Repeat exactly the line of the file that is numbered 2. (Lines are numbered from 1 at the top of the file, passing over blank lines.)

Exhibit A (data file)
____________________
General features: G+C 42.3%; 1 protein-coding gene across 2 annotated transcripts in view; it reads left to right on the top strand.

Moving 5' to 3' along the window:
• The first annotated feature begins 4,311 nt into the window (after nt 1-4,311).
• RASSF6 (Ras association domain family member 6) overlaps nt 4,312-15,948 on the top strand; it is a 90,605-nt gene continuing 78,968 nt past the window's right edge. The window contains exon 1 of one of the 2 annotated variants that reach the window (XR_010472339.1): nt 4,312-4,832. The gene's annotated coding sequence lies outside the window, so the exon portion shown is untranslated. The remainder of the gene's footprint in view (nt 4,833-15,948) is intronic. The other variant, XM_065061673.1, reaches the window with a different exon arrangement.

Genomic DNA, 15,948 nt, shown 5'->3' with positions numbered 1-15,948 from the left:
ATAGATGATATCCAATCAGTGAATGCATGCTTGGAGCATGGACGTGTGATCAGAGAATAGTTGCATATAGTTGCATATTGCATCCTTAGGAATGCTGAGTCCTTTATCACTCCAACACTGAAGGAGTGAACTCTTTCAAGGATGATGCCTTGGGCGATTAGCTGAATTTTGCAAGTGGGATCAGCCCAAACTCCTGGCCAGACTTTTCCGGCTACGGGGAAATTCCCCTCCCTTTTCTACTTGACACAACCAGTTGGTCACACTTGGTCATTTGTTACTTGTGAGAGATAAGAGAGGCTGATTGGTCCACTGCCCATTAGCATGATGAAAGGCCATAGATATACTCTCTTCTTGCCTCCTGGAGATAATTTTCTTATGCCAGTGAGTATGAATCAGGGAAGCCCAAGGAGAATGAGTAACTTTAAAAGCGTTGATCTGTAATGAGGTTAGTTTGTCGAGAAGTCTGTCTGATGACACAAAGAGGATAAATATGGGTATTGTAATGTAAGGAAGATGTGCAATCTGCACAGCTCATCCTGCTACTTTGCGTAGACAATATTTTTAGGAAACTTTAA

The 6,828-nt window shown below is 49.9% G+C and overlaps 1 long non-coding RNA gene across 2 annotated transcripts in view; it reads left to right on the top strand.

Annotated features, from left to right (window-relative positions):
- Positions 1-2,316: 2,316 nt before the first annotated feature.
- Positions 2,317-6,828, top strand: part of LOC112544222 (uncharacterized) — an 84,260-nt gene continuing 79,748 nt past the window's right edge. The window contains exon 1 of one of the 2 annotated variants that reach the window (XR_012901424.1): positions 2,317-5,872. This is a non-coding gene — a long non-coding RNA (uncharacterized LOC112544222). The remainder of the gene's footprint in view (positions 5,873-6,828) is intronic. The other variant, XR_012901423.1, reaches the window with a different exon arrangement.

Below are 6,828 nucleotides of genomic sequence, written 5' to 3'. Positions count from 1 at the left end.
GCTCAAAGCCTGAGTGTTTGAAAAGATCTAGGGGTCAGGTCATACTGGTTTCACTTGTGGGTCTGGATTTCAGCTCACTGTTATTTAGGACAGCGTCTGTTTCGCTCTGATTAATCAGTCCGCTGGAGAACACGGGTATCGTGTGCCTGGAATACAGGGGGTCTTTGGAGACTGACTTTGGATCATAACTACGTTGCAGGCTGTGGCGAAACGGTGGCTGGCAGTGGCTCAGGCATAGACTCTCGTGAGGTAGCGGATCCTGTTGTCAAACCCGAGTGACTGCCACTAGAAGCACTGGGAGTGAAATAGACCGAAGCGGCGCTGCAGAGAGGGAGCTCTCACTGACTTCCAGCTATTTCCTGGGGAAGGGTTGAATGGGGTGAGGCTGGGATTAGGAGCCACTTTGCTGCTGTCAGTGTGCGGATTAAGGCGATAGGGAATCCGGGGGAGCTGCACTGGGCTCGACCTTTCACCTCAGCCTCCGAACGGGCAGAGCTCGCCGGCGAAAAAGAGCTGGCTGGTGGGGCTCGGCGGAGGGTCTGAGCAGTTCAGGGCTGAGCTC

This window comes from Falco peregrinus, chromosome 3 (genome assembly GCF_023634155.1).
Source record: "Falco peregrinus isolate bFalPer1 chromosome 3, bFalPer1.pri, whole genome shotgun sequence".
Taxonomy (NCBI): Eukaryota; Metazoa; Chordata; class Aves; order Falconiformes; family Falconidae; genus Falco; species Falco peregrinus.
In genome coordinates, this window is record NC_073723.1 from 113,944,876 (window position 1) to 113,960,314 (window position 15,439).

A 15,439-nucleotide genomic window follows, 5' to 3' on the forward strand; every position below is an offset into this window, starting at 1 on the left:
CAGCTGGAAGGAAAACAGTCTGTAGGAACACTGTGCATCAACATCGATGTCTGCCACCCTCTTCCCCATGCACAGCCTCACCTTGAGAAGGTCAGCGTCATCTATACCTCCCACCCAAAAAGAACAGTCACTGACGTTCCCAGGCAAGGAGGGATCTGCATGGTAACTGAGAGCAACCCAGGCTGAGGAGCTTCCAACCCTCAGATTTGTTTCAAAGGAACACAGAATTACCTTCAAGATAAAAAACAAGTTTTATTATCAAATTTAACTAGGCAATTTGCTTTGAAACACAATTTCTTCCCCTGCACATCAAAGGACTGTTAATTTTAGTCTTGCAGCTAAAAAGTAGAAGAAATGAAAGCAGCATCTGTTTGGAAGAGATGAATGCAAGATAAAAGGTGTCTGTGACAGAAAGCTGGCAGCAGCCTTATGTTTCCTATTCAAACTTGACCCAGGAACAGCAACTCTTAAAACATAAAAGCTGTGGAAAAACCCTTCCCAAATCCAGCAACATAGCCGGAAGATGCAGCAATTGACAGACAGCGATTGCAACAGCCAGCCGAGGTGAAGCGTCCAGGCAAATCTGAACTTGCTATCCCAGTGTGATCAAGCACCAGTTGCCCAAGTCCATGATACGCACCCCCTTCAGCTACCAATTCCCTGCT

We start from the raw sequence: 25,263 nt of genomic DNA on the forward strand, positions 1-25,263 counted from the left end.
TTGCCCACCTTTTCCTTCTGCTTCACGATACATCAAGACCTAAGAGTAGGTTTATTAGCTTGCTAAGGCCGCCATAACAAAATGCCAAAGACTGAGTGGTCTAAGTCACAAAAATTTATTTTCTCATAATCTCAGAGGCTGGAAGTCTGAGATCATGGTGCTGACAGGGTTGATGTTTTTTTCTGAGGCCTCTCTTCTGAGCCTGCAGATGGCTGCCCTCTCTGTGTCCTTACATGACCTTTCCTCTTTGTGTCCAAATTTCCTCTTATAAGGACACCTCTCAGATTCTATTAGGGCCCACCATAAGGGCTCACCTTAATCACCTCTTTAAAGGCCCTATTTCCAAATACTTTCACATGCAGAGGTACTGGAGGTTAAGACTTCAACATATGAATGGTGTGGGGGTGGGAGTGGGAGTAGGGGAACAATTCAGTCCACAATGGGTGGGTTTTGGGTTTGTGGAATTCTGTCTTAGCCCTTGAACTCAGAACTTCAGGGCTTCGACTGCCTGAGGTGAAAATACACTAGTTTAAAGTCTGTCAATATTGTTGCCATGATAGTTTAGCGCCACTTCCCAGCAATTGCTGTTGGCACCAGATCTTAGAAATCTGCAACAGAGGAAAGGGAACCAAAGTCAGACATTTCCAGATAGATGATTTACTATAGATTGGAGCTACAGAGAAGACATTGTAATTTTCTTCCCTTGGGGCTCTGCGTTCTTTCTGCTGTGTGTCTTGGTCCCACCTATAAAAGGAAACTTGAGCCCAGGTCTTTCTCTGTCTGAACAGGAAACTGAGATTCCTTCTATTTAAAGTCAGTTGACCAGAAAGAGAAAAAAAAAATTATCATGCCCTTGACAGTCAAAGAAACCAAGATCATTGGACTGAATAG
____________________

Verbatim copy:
Moving 5' to 3' along the window: